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What happens when a massive star dies? Nobody knows, because nobody has really observed a supernova in the act. Until now. And they’ve caught it on film.

Susan Lentz, a professor of astronomy at Columbia, has been watching exploding stars since she got her doctorate in 1987. One day, while on a routine monitoring project, she was surprised to see a new supernova on a CCD camera. And it was spectacular.

“It exploded like a full-body atomic bomb, not just with light, but also with high-energy particles,” she says. “The light from the explosion was 10 times brighter than a normal supernova. It looked like an old-style light bulb burning out.”

Teams of astronomers around the world are now trying to unravel the secrets of supernova progenitors, which is to say what types of stars are most likely to go bang. This year’s discovery, by Leon Van Dyk, a graduate student at Harvard, confirms a theory he and Ms. Lentz had been promoting.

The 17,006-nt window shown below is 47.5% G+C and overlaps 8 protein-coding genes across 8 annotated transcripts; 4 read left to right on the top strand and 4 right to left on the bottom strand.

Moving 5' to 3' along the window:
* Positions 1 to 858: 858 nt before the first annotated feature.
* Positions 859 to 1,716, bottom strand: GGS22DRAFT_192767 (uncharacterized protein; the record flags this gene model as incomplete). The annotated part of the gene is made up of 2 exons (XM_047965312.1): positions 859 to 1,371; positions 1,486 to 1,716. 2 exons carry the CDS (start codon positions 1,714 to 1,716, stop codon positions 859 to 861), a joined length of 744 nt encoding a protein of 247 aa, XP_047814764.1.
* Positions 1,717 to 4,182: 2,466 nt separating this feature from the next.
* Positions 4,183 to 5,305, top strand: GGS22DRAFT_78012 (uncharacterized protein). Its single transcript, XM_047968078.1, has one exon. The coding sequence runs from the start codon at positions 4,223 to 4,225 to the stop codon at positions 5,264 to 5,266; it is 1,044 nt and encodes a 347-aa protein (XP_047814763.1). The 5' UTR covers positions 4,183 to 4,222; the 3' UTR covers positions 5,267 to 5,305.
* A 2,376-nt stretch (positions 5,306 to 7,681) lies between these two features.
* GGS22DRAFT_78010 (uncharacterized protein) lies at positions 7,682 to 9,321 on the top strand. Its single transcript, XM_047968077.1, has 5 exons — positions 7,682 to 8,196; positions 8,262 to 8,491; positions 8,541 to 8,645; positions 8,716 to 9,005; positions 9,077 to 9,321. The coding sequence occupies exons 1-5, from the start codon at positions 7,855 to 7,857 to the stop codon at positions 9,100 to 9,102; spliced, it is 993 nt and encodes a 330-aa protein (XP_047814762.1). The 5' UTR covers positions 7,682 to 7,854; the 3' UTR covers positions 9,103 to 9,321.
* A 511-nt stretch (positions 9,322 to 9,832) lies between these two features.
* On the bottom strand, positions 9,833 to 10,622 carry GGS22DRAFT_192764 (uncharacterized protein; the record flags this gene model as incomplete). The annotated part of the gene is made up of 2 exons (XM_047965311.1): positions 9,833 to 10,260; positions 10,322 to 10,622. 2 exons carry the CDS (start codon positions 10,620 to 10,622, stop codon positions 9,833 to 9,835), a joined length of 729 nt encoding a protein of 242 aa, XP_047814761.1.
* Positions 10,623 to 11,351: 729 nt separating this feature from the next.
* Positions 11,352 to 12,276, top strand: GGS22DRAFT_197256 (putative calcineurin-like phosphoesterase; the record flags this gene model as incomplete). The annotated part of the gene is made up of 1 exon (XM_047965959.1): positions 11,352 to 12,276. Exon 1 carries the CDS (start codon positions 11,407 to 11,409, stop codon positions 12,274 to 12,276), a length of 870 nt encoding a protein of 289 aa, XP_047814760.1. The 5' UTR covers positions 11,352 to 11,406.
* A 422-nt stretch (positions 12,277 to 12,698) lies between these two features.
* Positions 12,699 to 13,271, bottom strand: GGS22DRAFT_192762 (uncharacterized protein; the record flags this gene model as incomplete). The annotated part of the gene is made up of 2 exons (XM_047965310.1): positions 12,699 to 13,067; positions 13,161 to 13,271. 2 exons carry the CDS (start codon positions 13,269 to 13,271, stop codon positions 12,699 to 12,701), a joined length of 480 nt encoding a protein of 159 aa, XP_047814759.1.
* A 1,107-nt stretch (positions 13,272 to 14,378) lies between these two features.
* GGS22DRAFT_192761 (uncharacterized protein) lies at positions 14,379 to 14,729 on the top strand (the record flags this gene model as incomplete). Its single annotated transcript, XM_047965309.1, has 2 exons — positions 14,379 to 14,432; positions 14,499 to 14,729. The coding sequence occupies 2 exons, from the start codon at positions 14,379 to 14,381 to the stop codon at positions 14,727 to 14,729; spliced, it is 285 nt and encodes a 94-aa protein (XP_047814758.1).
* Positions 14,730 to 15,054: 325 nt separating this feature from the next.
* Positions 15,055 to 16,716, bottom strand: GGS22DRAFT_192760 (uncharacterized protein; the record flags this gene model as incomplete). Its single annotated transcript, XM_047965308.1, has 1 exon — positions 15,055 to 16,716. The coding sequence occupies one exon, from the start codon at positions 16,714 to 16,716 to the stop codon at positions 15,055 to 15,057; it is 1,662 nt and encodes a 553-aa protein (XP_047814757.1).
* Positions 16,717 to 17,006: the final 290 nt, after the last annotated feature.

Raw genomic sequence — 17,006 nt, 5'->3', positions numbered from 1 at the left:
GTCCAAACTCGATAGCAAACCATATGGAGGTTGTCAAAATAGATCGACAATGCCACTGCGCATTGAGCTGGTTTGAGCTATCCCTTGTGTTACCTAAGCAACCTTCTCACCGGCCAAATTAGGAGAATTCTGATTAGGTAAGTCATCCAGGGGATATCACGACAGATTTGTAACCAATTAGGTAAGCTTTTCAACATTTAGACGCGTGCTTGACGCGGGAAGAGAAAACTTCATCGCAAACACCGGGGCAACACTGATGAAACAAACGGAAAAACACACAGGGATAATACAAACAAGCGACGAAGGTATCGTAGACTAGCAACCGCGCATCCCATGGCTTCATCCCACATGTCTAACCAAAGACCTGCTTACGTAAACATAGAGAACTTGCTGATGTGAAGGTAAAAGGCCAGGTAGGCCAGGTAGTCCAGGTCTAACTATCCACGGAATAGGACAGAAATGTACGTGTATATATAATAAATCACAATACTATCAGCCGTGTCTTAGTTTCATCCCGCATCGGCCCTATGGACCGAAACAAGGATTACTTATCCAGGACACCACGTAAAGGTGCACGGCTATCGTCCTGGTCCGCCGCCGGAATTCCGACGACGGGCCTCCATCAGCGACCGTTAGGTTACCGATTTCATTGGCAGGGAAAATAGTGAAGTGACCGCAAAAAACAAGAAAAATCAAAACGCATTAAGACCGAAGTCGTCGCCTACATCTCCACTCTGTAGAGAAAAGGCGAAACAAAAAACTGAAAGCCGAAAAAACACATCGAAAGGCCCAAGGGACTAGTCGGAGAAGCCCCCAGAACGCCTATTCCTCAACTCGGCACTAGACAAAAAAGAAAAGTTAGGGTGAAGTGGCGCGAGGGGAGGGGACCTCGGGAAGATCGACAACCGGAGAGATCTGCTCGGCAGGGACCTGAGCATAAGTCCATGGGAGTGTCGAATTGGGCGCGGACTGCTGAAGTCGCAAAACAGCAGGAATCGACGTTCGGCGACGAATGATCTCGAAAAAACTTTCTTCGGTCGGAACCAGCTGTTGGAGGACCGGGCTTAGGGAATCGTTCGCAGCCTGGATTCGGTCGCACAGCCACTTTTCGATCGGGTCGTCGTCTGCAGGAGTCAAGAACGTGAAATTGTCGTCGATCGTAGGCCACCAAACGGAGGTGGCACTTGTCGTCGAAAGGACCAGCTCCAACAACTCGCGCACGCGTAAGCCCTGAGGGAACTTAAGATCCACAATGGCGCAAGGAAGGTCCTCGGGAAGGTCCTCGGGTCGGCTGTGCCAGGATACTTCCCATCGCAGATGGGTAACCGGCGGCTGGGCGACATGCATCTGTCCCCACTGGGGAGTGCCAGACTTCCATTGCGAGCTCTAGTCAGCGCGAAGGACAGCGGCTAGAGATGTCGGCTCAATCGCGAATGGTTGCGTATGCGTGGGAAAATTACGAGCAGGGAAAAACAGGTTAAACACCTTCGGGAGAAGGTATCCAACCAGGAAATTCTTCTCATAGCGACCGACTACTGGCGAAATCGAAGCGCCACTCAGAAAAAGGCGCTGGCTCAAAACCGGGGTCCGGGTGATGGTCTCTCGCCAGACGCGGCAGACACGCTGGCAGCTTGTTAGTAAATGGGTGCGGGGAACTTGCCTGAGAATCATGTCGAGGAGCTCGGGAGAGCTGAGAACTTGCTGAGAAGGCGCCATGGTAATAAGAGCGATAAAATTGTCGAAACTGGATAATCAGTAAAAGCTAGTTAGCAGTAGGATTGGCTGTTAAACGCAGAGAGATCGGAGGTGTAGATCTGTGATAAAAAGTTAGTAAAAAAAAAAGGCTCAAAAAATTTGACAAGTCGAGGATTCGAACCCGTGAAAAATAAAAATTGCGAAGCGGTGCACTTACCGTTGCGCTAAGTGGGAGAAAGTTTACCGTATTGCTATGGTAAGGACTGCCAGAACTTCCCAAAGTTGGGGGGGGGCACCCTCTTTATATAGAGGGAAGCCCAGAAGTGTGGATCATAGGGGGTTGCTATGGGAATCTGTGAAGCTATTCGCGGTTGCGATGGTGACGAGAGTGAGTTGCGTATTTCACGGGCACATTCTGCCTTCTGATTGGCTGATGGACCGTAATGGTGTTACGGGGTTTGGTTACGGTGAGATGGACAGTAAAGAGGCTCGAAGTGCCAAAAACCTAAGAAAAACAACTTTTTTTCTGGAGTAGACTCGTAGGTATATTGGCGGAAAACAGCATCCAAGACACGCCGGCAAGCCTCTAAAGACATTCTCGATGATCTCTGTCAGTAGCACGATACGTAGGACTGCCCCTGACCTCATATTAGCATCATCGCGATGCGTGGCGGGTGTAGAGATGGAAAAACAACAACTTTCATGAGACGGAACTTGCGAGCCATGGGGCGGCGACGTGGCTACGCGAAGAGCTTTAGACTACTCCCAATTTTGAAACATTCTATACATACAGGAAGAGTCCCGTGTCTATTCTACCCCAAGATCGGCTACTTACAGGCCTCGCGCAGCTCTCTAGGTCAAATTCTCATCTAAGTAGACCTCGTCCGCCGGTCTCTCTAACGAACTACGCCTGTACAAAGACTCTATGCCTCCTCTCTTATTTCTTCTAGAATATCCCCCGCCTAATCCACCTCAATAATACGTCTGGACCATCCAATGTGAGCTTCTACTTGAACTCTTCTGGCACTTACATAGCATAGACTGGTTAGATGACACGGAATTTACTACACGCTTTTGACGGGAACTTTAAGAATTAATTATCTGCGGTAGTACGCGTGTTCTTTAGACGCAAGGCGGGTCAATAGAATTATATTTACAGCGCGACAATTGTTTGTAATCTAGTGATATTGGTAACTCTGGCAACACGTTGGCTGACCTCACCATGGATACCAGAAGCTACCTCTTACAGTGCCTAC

Scientists have known for years that at least a few stars more massive than the Sun explode: a dozen or so supernovae have been seen in recent years. But that is the tip of the iceberg. The more events we observe, the more we find that supernovae come in many shapes and sizes. This new trend points toward more kinds of progenitors: it suggests that some supernova explosions are due to exploding stars that form from intermediate-mass stars, like our Sun.

If that is true, there is a message for future astronomers and cosmologists. Supernovae could hold the key to many mysteries of the Universe, including those about the first generation of stars. The more we find out, the more we will learn.

A version of this letter appears in print on January 30, 1998, on Page 2002026 of the National edition with the headline: A BIG BANG. Today’s Paper|SubscribeQ:

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